“You’ve got to listen to the racer, but bottom line, you’ve got to do what’s best for the series,” O’Donnell insists. As proof he offers an example of the season opener at Cecil County last year, when Chuck Ulsch showed up with his screw-blown ’68 Camaro two-tenths of a second quicker than his closest opponent.
“What am I supposed to do? Last year they came in with unlimited overdrive (on the blower pulley), so I cut them back to 88 (percent) and they didn’t like it at all,” O’Donnell realizes. “I even understand their argument that it’s outlaw, but I can’t have a guy that far out on the rest of the field because then they’ll just stop showing up—that’s what happened down south. I mean, I love Tim Lynch to death, but when you’re a couple of tenths faster than everybody else, your competition just stops showing up.”
Unlimited blower overdrive has been reinstated for 2011, O’Donnell says, but reducing it again remains on option since he clearly believes that parity, whether natural or artificially imposed, remains at the heart of a successful series and class.
Also contributing to the success of Outlaw 10.5 racing in the Northeast, though, is the verbatim adoption of the Cecil Rules by neighboring Atco Raceway in New Jersey for its own Outlaw 10.5 program, as well as by brothers Nate and Adam Pritchett for their Ultimate Outlaws Shootout Series that will visit four tracks in three states this year, including Cecil County Dragway in July.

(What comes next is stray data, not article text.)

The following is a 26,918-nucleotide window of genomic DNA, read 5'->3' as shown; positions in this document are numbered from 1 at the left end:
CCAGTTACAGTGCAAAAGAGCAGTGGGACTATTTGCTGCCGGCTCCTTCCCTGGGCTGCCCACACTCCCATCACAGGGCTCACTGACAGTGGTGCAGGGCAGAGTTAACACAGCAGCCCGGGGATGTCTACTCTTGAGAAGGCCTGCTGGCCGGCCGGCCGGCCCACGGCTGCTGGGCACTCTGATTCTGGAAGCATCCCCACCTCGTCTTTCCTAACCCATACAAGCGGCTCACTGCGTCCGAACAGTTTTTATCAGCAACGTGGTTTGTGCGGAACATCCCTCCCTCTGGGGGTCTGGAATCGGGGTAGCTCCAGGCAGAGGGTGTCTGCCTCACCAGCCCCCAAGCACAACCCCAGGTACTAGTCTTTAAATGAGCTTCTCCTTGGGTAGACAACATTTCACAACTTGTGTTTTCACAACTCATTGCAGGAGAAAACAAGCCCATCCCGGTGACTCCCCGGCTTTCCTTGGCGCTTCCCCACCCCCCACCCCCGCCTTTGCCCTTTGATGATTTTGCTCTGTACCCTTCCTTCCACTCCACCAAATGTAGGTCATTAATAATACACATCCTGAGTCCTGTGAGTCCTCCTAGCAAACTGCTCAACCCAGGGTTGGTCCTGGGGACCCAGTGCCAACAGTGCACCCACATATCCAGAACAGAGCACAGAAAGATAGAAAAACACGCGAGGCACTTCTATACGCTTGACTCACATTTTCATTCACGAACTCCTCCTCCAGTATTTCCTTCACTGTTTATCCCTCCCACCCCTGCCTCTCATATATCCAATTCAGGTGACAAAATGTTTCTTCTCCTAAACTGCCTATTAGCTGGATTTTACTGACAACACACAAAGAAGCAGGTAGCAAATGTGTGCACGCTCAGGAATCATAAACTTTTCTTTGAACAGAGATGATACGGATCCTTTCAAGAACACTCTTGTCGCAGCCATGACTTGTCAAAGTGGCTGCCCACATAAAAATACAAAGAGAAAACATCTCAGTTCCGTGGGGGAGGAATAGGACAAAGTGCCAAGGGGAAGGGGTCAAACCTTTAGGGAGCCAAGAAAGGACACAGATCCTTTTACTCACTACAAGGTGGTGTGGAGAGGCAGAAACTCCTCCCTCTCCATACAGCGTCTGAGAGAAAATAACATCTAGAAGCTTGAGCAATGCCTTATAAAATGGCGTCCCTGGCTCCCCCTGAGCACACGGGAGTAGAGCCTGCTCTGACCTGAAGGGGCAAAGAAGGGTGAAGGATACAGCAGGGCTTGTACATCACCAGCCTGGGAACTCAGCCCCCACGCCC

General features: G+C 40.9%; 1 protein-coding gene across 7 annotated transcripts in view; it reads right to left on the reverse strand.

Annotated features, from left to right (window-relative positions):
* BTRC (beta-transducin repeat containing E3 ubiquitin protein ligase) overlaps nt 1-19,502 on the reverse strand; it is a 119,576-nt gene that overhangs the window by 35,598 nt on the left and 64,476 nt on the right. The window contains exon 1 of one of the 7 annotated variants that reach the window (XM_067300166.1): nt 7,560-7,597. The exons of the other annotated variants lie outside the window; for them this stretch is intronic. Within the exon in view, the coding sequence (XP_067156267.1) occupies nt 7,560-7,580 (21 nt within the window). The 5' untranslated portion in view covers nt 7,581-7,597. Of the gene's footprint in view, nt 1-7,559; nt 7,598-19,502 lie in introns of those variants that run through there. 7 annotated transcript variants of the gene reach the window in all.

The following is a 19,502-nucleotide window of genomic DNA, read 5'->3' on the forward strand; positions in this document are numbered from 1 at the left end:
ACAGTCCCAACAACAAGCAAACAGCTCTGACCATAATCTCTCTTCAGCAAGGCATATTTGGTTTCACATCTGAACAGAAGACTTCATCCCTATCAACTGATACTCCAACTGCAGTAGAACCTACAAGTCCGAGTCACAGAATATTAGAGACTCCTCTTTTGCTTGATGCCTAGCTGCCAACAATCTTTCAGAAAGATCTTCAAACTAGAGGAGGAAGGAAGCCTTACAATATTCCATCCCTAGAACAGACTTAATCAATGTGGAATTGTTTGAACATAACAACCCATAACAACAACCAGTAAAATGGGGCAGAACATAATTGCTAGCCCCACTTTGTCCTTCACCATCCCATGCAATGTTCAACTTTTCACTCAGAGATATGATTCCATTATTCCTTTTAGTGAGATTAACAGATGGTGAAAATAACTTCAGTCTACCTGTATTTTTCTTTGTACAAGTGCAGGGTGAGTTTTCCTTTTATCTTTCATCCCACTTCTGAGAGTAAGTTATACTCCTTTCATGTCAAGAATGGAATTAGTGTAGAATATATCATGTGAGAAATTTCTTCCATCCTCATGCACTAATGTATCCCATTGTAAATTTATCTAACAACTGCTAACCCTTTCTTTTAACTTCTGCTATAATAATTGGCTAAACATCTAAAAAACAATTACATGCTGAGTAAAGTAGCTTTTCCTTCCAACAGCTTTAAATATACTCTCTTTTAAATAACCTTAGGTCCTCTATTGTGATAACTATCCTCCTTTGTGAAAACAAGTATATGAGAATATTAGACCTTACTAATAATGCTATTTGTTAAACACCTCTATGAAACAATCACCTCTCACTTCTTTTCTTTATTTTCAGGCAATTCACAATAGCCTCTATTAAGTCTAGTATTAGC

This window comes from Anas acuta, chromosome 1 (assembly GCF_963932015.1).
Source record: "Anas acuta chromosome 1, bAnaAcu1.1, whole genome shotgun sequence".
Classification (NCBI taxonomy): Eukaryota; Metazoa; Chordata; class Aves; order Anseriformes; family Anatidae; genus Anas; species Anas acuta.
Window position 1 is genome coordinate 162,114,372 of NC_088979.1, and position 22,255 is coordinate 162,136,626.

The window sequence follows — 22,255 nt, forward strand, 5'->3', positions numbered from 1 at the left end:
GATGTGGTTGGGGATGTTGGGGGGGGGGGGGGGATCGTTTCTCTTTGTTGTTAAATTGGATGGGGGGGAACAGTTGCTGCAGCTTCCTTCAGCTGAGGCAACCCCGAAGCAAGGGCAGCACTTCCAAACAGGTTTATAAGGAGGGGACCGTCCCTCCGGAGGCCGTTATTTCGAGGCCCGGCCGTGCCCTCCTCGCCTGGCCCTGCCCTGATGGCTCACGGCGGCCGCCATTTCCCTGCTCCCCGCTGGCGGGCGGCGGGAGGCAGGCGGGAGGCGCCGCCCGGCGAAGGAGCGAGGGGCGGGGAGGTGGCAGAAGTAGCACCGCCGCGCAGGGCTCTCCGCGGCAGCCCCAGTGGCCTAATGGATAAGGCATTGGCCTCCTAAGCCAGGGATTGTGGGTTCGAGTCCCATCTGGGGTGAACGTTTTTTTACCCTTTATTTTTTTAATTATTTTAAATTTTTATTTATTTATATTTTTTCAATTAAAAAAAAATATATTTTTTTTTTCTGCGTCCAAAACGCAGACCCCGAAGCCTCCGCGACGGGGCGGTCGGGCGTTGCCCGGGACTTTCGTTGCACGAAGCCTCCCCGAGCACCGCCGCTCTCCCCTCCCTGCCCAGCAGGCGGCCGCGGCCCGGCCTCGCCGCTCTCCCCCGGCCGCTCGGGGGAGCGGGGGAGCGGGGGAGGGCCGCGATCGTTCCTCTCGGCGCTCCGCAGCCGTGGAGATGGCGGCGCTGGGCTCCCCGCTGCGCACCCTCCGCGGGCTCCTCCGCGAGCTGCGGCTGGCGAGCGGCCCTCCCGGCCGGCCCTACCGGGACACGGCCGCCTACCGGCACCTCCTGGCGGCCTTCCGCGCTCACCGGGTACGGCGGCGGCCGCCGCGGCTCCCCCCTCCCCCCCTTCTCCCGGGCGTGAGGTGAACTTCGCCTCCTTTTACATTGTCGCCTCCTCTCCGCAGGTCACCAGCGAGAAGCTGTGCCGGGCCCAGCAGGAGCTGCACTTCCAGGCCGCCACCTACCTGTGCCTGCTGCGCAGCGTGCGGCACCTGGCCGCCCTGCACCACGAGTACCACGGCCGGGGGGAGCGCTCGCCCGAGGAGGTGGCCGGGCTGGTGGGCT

“We have a good thing going up north, but if we’re going to grow Outlaw 10.5 again we need the south to be successful, too,” Nate Pritchett says. “What I got out of that meeting (at PRI) is that they don’t have enough cars down there, or they don’t have enough cars coming out, but I know of at least two more cars that’ll show up. We’ll travel if it means helping these southern promoters to jump-start things again.
“The rules thing? I don’t care what the rule book looks like, racing’s expensive and the cream rises to the top, that’s just the way it is,” he continues. “No matter what restrictions or limitations you put on individual cars, the same guys who work the hardest are going to have the most success. Taking away a little from guys like Ulsch or Lynch may slow them down temporarily, but it’s not going to bring long-term parity.”